“We are in the final stage on the issue of the Sendai plant’s restart,” said Kagoshima governor Yuichiro Ito during a meeting with newly appointed trade minister Yoichi Miyazawa on Friday.

Japan has said it would defer to local authorities to approve any restart.

The city assembly of Satsumasendai voted in favour of restarting the plant this week and Kagoshima’s prefectural assembly is expected to vote to finalise the restart next Friday, local politicians say.

Only eight lawmakers out of 49 state assemblymen are opposed to restarting the plant.

Ito did not give a timeline for a possible restart of the plant, but any return to operations is seen as unlikely until next year.

Miyazawa, who was appointed to head the powerful trade ministry after the sudden resignation of his predecessor over a political funds scandal, said he planned to tour the nuclear plant and talk to local politicians in Kagoshima next Monday, Nov. 3.

Source: Reuters

November 2, 2014 Posted by | Japan | , , | Leave a comment

Removal of melted fuel from Fukushima No. 1 reactor delayed until 2025

October 31, 2014

The government and Tokyo Electric Power Co. (TEPCO) announced on Oct. 30 that removal of melted fuel from the No. 1 reactor at the disaster-hit Fukushima No. 1 Nuclear Power Plant would be delayed by five years, until fiscal 2025.

They also announced that work to remove spent fuel from a cooling pool will not begin until fiscal 2019, two years later than originally planned. The delays are the result of the removal of debris and the installation of cranes taking longer than expected.

The announcement marks the first delays in the decommissioning schedule. TEPCO said, however, that the move would not result in an overall delay to the decommissioning process, which is expected to take 30 to 40 years.

The No. 1 reactor houses 392 fuel rods in its cooling pool, while melted fuel remains in the nuclear pressure vessel and reactor containment vessel. In a meeting on Oct. 30, the government and TEPCO decided to adopt a two-step process with separate measures to remove fuel from the cooling pool and melted fuel. First, a cover will be installed on the top floor of the reactor building. After a special crane for the fuel pool removes fuel, then workers will use a container and crane setup to remove melted fuel. The government and TEPCO say that they chose this method because there are many unknown factors in the removal of melted nuclear fuel, and because they hope to remove the fuel from the cooling pool at an early stage.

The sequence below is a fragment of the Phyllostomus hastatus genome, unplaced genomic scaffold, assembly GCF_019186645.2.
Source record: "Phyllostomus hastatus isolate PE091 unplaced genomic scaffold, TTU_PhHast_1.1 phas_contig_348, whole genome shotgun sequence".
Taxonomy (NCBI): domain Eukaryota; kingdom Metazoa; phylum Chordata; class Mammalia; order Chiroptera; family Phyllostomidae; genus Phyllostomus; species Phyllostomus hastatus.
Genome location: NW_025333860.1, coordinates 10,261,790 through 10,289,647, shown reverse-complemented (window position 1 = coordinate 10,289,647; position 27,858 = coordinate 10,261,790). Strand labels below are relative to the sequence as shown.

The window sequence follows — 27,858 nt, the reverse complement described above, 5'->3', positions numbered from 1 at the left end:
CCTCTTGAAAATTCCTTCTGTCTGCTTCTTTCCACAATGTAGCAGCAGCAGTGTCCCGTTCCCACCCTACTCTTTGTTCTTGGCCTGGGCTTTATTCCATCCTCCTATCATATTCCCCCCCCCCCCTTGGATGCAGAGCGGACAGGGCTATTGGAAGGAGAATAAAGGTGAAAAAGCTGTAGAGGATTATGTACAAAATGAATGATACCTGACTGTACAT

At the No. 1 reactor, preparations began this month to remove a cover designed to prevent the spread of radioactive materials, so that debris could be removed from the top floor. This process itself was delayed by six months. Because of this, and the fact that the two-step process is laborious, it is believed the government and TEPCO decided to delay the start of fuel removal work.

At the No. 2 reactor, meanwhile, since radiation levels are high and decontamination of the reactor building is difficult, officials have decided to reconsider the method of removing nuclear fuel. Officials are set to decide on a method in fiscal 2016, but there is a high possibility that removal work will fall behind schedule.

In August, work at the No. 3 reactor was suspended after a large piece of debris fell into the cooling pool while debris was being removed from around the pool’s edge. Officials plan to remove fuel from the pool next fiscal year, but the outlook for this work is unclear.

It is expected that work to remove fuel from the No. 4 reactor pool will be completed this year.

The decommissioning schedule was established under the Democratic Party of Japan-led administration in December 2011. It was revised in June last year, accelerating the removal of melted fuel by up to a year and a half.

The disaster at the Fukushima No. 1 plant, triggered by the March 2011 Great East Japan Earthquake and tsunami, resulted in core meltdowns at reactor Nos. 1-3. Nuclear fuel has passed through the reactor pressure vessels, and caused damage to the containment vessels. The government and TEPCO plan to fill the containment vessels with water and remove about 450 metric tons of melted fuel. But it remains unknown where the melted fuel actually lies. Furthermore, officials have located only two damaged areas in the containment vessels of the three reactors.

In the Three Mile Island meltdown in the United States, it took six years before the removal of melted fuel was begun, though the pressure vessel was not damaged. Fukushima presents conditions that are far more difficult, and it is unclear when the work can be completed.

Source: Mainichi

November 2, 2014 Posted by | Japan | | Leave a comment